Regulation A+ offerings still require that companies file with the SEC and get approval, but the restrictions and associated filing fees are significantly less than those for IPOs, meaning it’s much easier for companies to publicly raise capital with a Reg A+ offering. In fact, it’s like mini IPO because it functions similarly to an IPO without a formal launch on a stock exchange.
And unlike Regulation D, Regulation A allows companies to accept investments from both accredited and unaccredited investors, diversifying the populations that are able to invest in such ventures. Importantly, securities sold pursuant to Regulation A are immediately freely tradeable as compared to securities sold pursuant to Regulation D which must be held for at least a year before they can be transferred by the purchaser.
There’s two main Reg A+ offerings: Tier 1 and Tier 2. They’re pretty similar, aside from a few key distinctions.
Tier 1 maxes the amount of capital raised at $20 million — with this lower ceiling, it comes with less regulatory requirements. There’re no regulations on who is allowed to invest, and it doesn’t require a formalized audit from states nor public audited financial reporting.
However, when filing for a Reg A+ Tier 1 offering, companies must also be reviewed by the state where they intend to raise capital in.
In essence, Tier 1 is more comfortable towards companies targeting smaller investments (under $20M) who want more flexibility with how they raise capital.
Tier 2 allows companies to raise up to $50 million, considerably more than Tier 1. But naturally, with this higher ceiling, it has more restrictions for the companies. First, unaccredited investors can only invest up to a maximum of 10% of their income or net worth, whichever is higher.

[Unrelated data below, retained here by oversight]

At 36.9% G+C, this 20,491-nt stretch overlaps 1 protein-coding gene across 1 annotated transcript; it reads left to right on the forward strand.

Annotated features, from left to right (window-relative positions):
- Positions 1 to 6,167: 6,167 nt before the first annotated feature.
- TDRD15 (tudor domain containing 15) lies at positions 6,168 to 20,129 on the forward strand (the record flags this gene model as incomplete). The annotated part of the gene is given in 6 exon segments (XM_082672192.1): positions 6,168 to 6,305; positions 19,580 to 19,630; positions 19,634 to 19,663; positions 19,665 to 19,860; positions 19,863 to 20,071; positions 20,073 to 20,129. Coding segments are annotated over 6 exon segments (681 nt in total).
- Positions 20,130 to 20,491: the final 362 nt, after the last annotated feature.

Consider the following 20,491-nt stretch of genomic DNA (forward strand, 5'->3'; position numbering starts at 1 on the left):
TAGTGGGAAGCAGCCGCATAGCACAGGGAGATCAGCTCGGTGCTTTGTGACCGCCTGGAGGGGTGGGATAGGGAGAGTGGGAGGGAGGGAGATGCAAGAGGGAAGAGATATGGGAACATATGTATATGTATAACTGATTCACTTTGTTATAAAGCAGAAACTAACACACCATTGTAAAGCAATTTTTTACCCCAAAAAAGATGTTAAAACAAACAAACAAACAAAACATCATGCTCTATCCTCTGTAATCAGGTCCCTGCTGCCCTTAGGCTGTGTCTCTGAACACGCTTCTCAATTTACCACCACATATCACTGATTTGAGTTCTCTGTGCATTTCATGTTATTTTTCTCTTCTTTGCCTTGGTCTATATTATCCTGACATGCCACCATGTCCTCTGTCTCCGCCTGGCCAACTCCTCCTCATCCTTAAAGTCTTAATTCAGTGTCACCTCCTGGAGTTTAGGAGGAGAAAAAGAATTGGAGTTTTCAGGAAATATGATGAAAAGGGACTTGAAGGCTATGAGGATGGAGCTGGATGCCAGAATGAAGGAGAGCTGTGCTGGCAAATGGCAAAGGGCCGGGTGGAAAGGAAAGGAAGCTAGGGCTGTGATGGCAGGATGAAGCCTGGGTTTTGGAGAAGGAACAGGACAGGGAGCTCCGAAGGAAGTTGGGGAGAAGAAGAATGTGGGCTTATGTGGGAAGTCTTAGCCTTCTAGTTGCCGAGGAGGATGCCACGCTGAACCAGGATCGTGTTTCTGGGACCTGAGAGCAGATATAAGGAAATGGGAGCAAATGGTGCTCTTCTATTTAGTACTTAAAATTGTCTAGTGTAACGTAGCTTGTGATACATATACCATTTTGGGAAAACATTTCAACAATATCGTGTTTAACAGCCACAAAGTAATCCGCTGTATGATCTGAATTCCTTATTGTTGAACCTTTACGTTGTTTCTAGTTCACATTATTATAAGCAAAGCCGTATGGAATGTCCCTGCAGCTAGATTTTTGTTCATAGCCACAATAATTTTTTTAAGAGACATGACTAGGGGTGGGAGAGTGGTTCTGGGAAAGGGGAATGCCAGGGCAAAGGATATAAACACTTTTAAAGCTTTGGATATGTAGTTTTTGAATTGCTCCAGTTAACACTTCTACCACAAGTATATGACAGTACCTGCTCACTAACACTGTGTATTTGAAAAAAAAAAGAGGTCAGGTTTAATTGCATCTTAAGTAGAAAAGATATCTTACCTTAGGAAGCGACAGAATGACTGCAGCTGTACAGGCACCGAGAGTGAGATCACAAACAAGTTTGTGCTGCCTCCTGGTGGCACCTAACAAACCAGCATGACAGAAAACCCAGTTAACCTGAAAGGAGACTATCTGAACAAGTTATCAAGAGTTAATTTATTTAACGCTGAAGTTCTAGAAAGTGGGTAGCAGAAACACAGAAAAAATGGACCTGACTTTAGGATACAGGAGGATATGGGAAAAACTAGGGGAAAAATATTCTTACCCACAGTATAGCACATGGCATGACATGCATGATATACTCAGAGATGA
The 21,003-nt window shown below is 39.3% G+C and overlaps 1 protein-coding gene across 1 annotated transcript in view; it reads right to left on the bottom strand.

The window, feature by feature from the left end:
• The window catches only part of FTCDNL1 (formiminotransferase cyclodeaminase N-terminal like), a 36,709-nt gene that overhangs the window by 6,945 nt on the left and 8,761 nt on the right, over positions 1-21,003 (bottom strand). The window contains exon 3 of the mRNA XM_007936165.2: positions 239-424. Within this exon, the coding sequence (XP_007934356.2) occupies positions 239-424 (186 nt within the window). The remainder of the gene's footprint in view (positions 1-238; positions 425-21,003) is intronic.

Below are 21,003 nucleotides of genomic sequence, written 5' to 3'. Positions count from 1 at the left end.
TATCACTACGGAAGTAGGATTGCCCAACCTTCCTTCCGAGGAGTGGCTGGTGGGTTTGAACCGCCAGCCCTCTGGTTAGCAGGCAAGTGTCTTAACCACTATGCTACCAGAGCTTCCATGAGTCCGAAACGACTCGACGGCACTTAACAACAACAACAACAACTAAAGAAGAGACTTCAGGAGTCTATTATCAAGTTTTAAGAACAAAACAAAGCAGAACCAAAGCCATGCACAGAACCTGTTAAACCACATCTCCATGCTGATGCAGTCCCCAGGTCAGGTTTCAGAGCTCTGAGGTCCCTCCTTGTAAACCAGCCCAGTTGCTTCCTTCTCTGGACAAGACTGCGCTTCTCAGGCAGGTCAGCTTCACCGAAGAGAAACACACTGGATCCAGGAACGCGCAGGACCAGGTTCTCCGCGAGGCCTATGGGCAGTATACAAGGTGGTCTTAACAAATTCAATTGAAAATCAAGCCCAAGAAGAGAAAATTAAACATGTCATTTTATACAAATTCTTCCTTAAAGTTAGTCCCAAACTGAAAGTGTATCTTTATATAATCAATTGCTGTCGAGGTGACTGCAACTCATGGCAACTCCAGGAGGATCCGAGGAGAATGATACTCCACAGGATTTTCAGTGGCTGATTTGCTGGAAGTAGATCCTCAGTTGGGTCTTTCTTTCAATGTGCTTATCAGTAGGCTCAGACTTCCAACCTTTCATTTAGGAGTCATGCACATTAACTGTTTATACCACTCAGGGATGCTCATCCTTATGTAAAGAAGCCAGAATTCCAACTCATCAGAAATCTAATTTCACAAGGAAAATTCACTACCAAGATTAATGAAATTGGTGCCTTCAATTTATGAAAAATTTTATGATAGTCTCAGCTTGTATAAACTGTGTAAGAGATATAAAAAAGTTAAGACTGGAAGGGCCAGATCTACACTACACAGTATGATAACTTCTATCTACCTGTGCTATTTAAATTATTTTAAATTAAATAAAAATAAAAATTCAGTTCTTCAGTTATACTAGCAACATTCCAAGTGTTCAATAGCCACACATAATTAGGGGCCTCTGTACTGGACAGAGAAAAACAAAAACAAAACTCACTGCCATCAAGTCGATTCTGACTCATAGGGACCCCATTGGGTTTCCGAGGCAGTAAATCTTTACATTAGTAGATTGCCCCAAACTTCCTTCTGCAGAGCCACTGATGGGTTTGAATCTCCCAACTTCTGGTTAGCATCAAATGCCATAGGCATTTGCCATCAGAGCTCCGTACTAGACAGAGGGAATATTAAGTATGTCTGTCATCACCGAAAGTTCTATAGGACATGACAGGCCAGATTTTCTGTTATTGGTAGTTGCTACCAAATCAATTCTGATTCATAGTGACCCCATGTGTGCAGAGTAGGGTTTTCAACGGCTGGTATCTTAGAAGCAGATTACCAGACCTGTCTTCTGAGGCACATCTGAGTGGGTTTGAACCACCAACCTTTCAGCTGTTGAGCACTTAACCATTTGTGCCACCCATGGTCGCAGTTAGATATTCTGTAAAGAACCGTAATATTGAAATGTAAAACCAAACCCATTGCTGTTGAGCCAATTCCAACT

The company is exempt from Blue Sky Laws which require separate registration and qualification in any state where the company intends to raise funds, but their financials must be audited, they must file annual, semiannual, and current event reports, and they have to annually report their financial documents to the public as well as other ongoing disclosure obligations.
Tier 2 has more restrictions but allows for a much larger capital raise (up to $50M).
At a very high level, the steps to launch a Reg A+ offering for both tie are as follows:
A few points. It just broadens the investing pool significantly. It can be hard to convince accredited, institutional investors to take a bet on a venture, so by allowing non-accredited individuals to also invest, it widely opens the options for a company in terms of successfully raising capital.
Additionally, a lot of companies end up with different visions of their future compared to their institutional investors. This can create many problems later on when the company and its investors disagree as to how the company should pivot (if they even should) and what markets they should go after. It’s a fantastic way to engage with customers.
First, Reg A+ offerings essentially require that companies have robust, well-prepared value propositions that they can deliver to literally anyone. It’s no longer about convincing people that a specific business model or a specific feature can create 10x returns; it’s about showing people that they’ve made a product that meets a genuine need in people’s lives.
This inherently means that Reg A+ companies are more inclined to be customer-focused and obsessed on fostering real future value. Second, it’s a great way to propagate the customer ecosystem. If a customer buys products from a company, realizing how great they are, and then decides to buy a share of the company to support it, they’re essentially supporting the ongoing growth of the company.
It’s incredible if the company is able to reward customers for that kind of ongoing support, creating a cycle where customers are highly engaged with the company in terms of buying more products and funding new ventures. It’s a great model for mid-stage companies.